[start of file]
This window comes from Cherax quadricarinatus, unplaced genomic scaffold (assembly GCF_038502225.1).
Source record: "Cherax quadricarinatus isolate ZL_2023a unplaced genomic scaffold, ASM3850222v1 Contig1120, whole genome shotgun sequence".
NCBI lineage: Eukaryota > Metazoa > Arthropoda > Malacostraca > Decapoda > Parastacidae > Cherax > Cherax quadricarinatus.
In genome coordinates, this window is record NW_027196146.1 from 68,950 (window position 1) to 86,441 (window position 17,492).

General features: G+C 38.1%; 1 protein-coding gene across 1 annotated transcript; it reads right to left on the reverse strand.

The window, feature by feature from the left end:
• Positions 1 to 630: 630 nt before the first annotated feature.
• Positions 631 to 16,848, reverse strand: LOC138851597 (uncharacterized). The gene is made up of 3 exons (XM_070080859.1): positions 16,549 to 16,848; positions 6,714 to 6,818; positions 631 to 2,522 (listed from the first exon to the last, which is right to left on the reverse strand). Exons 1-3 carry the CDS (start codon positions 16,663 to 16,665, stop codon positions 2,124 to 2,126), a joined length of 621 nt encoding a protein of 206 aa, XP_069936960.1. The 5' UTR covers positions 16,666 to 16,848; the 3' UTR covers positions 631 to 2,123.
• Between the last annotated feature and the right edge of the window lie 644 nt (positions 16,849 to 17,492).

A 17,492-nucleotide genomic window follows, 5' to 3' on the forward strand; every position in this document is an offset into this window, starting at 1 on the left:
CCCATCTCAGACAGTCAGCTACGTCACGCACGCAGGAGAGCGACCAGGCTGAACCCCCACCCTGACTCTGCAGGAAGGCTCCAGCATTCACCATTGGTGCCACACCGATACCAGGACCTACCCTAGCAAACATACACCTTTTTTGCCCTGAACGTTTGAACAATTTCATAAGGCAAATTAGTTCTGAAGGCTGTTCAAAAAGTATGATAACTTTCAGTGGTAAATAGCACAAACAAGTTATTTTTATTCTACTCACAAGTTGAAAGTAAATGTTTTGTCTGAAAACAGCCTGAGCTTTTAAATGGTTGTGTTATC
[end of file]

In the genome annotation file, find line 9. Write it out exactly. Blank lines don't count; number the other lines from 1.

• Between the last annotated feature and the right edge of the window lie 644 nt (positions 16,849 to 17,492).